By: Tom Lounsbury.
The black bear is a very adaptable critter and can be found in a wide variety of habitats. Its range goes from Canada, south to northern Mexico, and is found throughout the United Sates, with the only exception being Hawaii, which has no bears. Michigan has a steadily growing number of black bears with over 11,000 in the Upper Peninsula and around 3,000 in the northern Lower Peninsula, where the range is steadily creeping south. A black bear was recently captured in Grand Rapids and taken back up north and released.
Typically, transient bears which move that far south (some have even reached Indiana) are young males doing what I would call a “walk about”, and seeking out possible new territories. Cubs are born in a den during the winter and will stay with their mother and den up with her again the following winter, but she will give them the boot in the spring, to go and be on their own. The young bears must then seek out their own territories, and young males, especially, can be pressured by territorial older males to “get out of Dodge”. I know there have been a number of black bear sightings documented in my Thumb area, but to my knowledge they never stuck around, and eventually worked their way back up north, probably because they weren’t finding any female bears.
Black bear hunting is a passion of mine, and I’ve been at it for quite a while now. My first bear hunting adventures began in Michigan’s Upper Peninsula back when you could still buy a bear license over the counter. I never considered bear hunting in Canada until the present “bear point” system came into being, and northern Ontario has been a great place to go while I accumulated my points and attempted to be drawn for a fall Michigan black bear hunt.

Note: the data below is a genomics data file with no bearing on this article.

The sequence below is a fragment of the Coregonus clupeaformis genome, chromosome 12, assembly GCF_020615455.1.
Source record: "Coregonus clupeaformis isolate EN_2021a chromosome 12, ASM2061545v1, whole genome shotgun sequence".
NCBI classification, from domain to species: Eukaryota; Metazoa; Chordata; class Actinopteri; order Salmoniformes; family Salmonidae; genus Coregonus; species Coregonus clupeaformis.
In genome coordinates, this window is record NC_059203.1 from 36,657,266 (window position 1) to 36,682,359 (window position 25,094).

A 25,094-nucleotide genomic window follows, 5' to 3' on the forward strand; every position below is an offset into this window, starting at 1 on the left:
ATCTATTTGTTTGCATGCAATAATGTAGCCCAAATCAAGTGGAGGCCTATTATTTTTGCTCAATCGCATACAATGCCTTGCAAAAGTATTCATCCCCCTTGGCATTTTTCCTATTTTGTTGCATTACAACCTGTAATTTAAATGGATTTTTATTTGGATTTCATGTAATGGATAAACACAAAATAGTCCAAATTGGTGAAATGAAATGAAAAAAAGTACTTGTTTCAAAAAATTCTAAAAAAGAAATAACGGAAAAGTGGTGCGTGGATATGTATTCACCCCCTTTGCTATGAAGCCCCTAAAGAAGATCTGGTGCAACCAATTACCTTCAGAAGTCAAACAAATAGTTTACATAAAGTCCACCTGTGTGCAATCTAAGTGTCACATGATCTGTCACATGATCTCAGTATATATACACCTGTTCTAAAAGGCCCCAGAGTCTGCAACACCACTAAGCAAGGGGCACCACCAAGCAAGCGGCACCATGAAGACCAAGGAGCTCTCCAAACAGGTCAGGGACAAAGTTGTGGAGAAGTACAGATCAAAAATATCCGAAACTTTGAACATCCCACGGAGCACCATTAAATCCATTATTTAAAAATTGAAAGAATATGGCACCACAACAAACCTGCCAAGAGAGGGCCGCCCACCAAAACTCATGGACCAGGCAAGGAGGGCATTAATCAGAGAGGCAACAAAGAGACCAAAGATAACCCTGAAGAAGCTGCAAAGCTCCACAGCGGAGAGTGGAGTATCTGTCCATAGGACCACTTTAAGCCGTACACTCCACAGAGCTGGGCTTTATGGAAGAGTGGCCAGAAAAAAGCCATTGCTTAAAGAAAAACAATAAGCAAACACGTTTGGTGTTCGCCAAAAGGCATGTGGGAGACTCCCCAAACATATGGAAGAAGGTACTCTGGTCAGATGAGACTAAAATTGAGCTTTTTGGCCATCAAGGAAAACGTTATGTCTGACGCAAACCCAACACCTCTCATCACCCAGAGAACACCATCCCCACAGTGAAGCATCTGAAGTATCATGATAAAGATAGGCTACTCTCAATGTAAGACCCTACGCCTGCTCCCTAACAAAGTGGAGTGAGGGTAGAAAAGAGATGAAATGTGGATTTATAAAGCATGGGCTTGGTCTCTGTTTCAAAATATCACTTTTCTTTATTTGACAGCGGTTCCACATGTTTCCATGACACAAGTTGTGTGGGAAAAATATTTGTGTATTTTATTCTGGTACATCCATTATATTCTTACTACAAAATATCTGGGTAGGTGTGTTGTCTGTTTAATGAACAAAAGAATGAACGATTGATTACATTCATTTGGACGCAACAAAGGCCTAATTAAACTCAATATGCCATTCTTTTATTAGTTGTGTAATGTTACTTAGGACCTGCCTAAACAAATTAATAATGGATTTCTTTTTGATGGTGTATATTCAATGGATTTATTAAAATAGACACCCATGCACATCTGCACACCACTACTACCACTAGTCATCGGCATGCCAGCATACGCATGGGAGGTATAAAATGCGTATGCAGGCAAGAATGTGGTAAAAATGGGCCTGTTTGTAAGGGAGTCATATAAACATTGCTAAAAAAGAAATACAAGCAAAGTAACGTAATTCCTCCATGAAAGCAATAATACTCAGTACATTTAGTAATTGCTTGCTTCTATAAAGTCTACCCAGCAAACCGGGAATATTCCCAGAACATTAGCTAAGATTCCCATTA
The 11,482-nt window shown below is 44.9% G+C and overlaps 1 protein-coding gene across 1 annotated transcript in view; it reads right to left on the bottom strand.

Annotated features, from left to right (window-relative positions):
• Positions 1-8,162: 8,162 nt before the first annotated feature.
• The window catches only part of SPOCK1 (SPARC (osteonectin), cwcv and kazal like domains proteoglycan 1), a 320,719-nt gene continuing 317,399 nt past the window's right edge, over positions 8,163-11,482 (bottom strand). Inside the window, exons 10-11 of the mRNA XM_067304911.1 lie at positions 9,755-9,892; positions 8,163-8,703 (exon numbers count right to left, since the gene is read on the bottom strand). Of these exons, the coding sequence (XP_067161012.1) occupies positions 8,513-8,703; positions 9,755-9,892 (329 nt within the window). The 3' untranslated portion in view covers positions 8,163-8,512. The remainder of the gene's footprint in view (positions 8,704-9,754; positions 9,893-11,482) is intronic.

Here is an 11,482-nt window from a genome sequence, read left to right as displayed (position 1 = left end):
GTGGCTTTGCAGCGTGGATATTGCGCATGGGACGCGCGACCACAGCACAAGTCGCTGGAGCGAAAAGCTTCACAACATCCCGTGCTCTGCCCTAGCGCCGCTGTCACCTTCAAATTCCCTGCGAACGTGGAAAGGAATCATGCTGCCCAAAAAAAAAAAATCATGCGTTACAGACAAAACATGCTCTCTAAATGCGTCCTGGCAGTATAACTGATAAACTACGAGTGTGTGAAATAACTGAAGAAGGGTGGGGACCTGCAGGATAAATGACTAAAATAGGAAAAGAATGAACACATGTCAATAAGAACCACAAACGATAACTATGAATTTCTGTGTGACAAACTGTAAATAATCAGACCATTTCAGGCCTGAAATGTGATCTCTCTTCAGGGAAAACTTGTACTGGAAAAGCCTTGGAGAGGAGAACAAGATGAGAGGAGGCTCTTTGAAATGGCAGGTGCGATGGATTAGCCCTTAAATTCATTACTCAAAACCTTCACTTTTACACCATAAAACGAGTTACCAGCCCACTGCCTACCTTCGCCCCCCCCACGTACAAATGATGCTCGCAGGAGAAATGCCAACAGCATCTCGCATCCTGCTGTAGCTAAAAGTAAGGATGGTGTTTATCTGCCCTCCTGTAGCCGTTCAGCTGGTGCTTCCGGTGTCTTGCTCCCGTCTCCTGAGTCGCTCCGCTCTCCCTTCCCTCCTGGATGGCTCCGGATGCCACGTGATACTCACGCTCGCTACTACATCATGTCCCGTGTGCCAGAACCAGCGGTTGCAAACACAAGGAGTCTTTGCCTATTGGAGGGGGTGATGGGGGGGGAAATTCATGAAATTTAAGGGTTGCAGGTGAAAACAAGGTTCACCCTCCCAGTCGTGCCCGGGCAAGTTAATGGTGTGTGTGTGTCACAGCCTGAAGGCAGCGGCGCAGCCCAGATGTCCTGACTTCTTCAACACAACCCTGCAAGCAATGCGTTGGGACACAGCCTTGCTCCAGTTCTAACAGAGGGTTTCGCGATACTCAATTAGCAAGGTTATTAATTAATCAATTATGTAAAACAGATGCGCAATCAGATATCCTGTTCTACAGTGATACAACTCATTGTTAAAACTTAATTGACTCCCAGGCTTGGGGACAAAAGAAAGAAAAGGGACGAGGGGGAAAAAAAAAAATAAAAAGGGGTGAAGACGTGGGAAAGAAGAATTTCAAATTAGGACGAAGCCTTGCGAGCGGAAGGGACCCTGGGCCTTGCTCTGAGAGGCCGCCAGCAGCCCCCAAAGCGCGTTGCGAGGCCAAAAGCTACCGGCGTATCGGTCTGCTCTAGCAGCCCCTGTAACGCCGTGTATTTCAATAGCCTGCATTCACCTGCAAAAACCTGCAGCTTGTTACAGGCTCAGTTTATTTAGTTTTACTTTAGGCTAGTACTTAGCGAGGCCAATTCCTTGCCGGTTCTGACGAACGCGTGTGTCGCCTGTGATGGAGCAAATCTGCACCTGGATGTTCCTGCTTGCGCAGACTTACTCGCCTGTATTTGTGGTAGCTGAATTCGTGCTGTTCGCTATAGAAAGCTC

I have only black bear hunted over bait, and it is an extremely relaxing pastime I much enjoy. I find nothing boring at all about sitting and waiting for a bear to come into the bait, because it gives me an opportunity to observe and enjoy nature, and there is always the sense of anticipation that a bear will silently and suddenly appear at the bait, almost like magic. It is truly amazing how such a large critter can materialize without making a sound. When this happens, folks, I can attest for a fact that it is an absolutely thrilling and unforgettable moment!
The two popular methods of bear hunting in Michigan are over bait, or with the use of hounds, and I fully support both methods. I have long enjoyed hunting with hounds, and have participated in using them for rabbit, squirrel, raccoon, fox, coyote, and bobcat, but as yet, not for bear. I do wish to experience a bear hunt with hounds sometime, which is definitely on my bucket-list.
I have also yet to experience a spring bear hunt. Most Canadian provinces offer such, as well as 8 western states. Gerry Maciok of Marquette is the President of the Back Bear Bow Hunters Society, and is striving to see a spring, bait only, bear season established in Michigan. The Black Bear Bow Hunters Society, even though being a bowhunting organization, supports and represents all forms of hunting arms for ethical bear hunting over bait, which includes bows, crossbows and firearms. This Michigan group promotes and practices conservation, while educating hunters and the non-hunting public alike on all issues that pertain to the black bear. Maciok believes that a spring, bait only, bear season will ease tensions and conflicts amongst bear hunters, which are becoming all too common in recent years.